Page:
As advanced semiconductor technologies continue to shrink, there is a continued need for interconnect performance and variability to keep pace. Traditional area scaling alone cannot control the increased process variation at advanced nodes. We examine the impact that patterning scheme has on the final interconnect resistance, capacitance and RC variability at sub-36nm pitches. Industry standard patterning schemes are evaluated using the Monte Carlo method. Single exposure (direct print), litho-etch-litho-etch, self-aligned double patterning and self-aligned quadruple patterning (SAQP) are considered. In the context of these patterning schemes, lithographic variation and spacer thickness uniformity (where applicable) are evaluated.
Pending the availability of actinic inspection tools, optical inspection tools with 193 nm DUV
illumination wavelength are currently used to inspect EUV masks and EUVL-exposed wafers.
Due to strong optical absorption, DUV photons can penetrate only a few surface layers of EUV
masks, making them sub-optimal for detecting hidden defects embedded within the sub-layers of
the mask, the so-called phase defects. Although these phase defects may not be detected by
optical inspection tools, they may print on the wafer. Conversely, false and nuisance defects
which may not print on the wafer may be detected by optical inspection tools, and by so doing,
degrade the inspection sensitivity of the tool to real and critical defects. This paper discusses
approaches to optimizing the optical inspection sensitivity of EUV masks, with a view to
overcoming some of the absorption limitations of the inspection wavelength and also with a view
to enhancing the imaging contrast of the reflected light between the low reflective absorber/antireflection
coating stack and the moderately reflective mirror surface of Mo/Si bilayers, capped
with a thin Ru layer, and which serves to protect the mirror surface from damage and
contamination during mask fabrication and wafer printing processes. The effects of mask
absorber/ARC stack thickness on optical inspection contrast are simulated using rigorous
coupled wave analysis (RCWA), and compared to experimental results. EUV masks with thin
absorber/ARC stacks are observed to have higher inspection contrast, up to 15 % higher than
their thicker counterparts, especially as the feature pitch gets smaller. Blank defect inspection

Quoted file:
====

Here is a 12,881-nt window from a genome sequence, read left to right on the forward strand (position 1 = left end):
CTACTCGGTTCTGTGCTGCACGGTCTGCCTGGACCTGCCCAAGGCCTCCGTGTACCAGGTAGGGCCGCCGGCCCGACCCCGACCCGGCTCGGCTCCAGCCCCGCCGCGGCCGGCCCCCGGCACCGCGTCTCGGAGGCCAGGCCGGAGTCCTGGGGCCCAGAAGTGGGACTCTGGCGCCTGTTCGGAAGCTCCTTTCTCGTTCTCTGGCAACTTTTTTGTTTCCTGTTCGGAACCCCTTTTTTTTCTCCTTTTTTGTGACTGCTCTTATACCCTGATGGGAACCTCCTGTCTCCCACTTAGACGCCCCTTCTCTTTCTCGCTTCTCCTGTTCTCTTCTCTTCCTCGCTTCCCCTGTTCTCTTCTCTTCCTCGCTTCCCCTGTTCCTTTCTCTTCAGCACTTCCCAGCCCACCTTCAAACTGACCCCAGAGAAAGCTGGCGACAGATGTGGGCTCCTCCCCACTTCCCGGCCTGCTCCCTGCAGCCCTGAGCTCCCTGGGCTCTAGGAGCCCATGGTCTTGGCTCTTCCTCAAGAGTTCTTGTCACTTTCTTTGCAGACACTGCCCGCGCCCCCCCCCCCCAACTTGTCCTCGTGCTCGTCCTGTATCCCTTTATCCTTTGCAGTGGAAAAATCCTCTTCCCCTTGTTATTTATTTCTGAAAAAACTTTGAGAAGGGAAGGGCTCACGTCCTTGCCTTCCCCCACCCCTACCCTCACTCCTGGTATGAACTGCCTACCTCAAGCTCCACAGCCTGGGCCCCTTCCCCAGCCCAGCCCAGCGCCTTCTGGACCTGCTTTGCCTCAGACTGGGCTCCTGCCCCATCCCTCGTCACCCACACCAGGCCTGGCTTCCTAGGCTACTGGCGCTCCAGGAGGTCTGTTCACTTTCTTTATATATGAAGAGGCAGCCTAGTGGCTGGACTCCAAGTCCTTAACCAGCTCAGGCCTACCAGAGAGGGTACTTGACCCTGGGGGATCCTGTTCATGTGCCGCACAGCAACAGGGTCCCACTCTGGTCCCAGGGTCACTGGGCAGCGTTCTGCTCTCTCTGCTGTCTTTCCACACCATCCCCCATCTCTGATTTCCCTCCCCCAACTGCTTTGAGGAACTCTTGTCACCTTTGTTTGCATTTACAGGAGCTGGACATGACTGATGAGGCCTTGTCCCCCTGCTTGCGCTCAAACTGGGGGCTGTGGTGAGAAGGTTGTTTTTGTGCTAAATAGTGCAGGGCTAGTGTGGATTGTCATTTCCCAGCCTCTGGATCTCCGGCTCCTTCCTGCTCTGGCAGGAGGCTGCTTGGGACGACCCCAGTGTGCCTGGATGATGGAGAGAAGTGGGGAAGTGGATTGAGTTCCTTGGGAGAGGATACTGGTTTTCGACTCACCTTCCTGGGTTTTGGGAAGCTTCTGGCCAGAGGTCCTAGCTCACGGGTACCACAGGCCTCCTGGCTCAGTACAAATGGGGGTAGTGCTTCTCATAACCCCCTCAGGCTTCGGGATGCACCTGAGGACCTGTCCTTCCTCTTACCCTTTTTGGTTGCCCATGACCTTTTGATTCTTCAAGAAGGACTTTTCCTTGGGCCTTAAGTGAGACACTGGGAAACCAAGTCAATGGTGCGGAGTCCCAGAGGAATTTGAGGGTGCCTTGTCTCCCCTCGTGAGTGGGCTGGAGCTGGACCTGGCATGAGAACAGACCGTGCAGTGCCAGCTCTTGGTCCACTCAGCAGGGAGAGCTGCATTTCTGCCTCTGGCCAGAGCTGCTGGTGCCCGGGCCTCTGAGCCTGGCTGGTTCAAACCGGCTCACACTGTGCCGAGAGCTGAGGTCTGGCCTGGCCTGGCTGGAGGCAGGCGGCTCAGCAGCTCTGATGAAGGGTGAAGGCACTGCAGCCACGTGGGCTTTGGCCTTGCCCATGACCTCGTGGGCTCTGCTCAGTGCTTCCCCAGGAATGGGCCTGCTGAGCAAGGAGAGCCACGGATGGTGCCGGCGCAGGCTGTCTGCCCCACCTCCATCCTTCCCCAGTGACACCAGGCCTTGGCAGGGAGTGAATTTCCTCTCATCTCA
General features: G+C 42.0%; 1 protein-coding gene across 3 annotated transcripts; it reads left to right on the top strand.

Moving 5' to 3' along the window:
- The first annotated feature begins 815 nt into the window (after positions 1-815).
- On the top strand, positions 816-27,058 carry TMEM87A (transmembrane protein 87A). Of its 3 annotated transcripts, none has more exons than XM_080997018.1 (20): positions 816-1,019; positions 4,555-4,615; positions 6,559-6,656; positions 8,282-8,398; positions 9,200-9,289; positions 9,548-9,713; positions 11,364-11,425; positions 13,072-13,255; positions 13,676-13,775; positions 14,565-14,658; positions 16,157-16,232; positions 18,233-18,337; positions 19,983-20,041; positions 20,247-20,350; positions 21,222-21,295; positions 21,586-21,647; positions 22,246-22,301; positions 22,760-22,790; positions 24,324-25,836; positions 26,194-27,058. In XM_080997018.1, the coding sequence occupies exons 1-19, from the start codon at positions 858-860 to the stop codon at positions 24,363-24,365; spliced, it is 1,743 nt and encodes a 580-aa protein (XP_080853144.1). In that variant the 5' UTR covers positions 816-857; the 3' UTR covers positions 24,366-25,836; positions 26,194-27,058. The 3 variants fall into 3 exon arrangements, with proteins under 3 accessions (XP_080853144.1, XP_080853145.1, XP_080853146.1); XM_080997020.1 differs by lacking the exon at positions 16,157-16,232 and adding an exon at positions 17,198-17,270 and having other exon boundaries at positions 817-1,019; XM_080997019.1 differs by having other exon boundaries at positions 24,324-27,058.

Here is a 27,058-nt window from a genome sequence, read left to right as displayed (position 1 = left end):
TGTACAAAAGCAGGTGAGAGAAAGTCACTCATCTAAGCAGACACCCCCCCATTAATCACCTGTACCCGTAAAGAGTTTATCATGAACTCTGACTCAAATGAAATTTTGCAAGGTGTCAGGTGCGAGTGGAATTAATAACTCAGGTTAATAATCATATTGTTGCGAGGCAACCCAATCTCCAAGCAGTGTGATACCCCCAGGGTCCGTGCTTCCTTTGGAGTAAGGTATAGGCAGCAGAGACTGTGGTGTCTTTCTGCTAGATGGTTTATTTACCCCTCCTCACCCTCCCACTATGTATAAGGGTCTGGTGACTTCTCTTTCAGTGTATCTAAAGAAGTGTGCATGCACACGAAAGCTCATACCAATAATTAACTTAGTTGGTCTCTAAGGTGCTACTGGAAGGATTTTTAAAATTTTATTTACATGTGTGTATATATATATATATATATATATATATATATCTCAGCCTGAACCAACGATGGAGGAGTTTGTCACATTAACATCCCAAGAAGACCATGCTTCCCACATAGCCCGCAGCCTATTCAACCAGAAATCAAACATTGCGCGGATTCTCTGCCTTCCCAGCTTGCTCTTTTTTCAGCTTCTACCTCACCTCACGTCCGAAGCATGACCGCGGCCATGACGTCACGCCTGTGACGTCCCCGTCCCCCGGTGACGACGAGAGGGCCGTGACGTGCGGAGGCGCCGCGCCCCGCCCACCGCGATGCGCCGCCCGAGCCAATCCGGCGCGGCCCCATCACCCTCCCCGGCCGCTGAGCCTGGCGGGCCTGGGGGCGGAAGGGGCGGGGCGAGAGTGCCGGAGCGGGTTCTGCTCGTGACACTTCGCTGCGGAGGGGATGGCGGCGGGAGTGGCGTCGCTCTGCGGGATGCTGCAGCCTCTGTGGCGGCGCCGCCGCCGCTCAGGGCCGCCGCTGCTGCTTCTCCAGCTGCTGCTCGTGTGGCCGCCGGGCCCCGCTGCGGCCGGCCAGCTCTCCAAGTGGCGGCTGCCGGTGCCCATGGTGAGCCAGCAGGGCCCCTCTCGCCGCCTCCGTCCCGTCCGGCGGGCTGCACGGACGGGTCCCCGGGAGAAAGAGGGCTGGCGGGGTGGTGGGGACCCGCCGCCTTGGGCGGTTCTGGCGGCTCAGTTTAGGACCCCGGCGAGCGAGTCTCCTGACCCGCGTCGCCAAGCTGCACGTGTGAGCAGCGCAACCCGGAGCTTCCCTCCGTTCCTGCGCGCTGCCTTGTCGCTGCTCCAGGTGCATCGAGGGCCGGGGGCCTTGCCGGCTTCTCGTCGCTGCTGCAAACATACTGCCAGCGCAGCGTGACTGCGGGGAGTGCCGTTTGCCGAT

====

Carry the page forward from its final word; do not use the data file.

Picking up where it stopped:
performance of tools such as the Siemens DFX40 tool and KLA 617 Teron tool equipped with
Phasur module are compared, and correlated with patterned mask inspection data generated from
KLA 617 Teron tool. Patterned mask defect sensitivities to the tune of 40 nm and 90 nm were
obtained on thin and thick absorber/ARC stacks, respectively. The defect location accuracy of
the Teron 617 tool is better than 250 nm (3σ), while the alignment repeatability of the Teron 617
on the fiducials is better than 60 nm (3σ). Printability of mask blank and patterned mask defects
on exposed wafers in terms of what and where the defects print, are also presented. Four masks
with different absorber and antireflection coating thicknesses, some with substrate and absorber programmed defects of different types and sizes, were fabricated and used to expose resistcoated
SiN substrate wafers on full field ASML EUV scanners.
Detection of nuclear materials is critical in preventing traffic of illicit nuclear materials. Several methods that are based on detection of spontaneous or induced emission of fission neutron are considered. Efficient fast and thermal neutron detectors are generally required. For some applications these detectors must have fast response and should be deployed with large or small detection area.
This work expands upon the basic concept of coating a p-n junction solar cell with a neutron detection layer that typically employs either <sup>6</sup><i>Li</i> or <sup>10</sup><i>B</i>. <sup>10</sup><i>B</i> has a larger absorption cross section and results in higher detection efficiency. When an incident neutron interacts with <sup>10</sup><i>B</i>, it releases an α-particle and a <sup>7</sup><i>Li</i> ion; this α-particle excites electron-hole-pairs in the silicon p-n junction. This work investigated a variety of different silicon trench/pillar/hole geometries in combination with the <sup>10</sup><i>B</i> filling or coating; thermal neutron detection efficiencies as high as 30% are projected. It utilizes trenches spaced as closely as 2 μm and 50 μm deep. Simulations predict that when these single layer detectors are bonded in a multiple layer configuration, efficiencies in the range of 90% could be achieved.
Along with nuclear and electrical simulations, a highly controllable deep-reactive-ion-etching (DRIE) recipe is developed for trench/pillar/hole etching. The ability to create p-n junctions along those trenches is presented. Trenches and pillars as small as 2 μm by 2 μm are fabricated and p-n junctions are created along their surface. Smooth, uniform trenches are ready for trench refilling procedures.